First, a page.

Loud Restaurants, Banned Words, and Olympic Diets: Eating & Reading

Every week, we’ll let you know what the “Washingtonian” food staff is reading in the blogosphere and off the bookshelves.

Bon Appetit's blog addresses that age-old question: Why do men leave their coffee cups everywhere? Photograph courtesy of Shutterstock.

Ann Limpert, food and wine editor

• Food writing is ripe territory for words ranging from clichéd (“cooked to perfection”)
to porn-y (“luscious”. . . or “flaccid”). For some of the worst offenders, check out
Grub Street’s list of banned food words. I’ll throw in a few more: “piping hot,” “succulent,”
and anything containing the word “drool.” But “pillowy” and “decadent”? Guilty.
Stick a Fork in ’Em: Which Food-Writing Clichés Should We Toss Out Forever?

• In the wake of the Chick-fil-A/gay marriage flap,
On Top magazine imagines what other fast food company CEOs would say about the matter. (“You
know our restaurant’s called Five Guys, right?”)
Parody: Ronald McDonald Says Gay Marriage is Kind of Tame

Tanya Pai, deputy managing editor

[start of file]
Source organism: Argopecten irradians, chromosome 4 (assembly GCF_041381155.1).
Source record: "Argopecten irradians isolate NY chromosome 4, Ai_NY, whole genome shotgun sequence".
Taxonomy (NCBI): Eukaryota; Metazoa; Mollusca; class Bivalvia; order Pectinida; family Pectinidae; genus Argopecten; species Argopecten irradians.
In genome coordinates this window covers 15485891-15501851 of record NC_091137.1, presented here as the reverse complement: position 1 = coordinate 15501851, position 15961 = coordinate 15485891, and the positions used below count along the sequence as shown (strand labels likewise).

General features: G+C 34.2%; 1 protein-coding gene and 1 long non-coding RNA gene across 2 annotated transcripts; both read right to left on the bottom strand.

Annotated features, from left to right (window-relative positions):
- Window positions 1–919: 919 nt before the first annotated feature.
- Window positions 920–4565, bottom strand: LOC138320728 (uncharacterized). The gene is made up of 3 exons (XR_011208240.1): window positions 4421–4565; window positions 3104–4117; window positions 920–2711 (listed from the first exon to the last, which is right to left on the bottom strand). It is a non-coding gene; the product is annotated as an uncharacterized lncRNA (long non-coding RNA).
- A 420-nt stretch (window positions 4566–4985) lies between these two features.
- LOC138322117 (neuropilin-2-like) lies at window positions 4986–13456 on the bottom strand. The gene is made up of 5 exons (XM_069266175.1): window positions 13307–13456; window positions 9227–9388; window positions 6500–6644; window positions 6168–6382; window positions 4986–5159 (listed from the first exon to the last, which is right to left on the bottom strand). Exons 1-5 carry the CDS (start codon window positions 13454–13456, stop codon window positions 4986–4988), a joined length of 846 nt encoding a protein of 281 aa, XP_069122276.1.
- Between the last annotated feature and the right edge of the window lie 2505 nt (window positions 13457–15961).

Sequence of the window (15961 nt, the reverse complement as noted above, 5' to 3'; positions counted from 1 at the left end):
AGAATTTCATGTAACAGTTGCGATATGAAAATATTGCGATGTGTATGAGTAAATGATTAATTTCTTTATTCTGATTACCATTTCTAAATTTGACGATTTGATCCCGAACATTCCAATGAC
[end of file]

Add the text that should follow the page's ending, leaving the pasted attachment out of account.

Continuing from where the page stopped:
• HuffPo rounds up the superheroes you wouldn’t want as fine-dining companions. But for a backyard kebab party? Wolverine’s your guy. 8 Superheroes You Wouldn’t Want to Eat With

• The New York Times looks at the harm of frequenting bars and restaurants that practice what I like to call the Abercrombie & Fitch strategy: playing music so loud you can’t hear yourself think. Working or Playing Indoors, New Yorkers Face an Unabated Roar

• And NPR answers the question we’ll all be secretly asking ourselves as we suck down chicken wings and beers while watching Friday’s opening ceremonies. How Many Calories Do Olympic Athletes Need? It Depends

Jessica Voelker, online dining editor

• From Travel & Leisure, a list of “coolest new diners,” including—as Eater points out—a few that only exist in the future. Are These America’s Coolest New Diners?

• “Their math is way off base.” Andrew Zimmern slams the listicle methodology at Forbes, which recently rounded up the richest chefs—apparently erroneously. Let’s Catch Up 

• The Bon Appetit blog addresses a burning issue: men leaving their coffee cups every dang place. Does Your Husband Leave His Coffee Cup in the Shower Too?

Ann Limpert
Executive Food Editor/Critic

Ann Limpert joined Washingtonian in late 2003. She was previously an editorial assistant at Entertainment Weekly and a cook in New York restaurant kitchens, and she is a graduate of the Institute of Culinary Education. She lives in Petworth.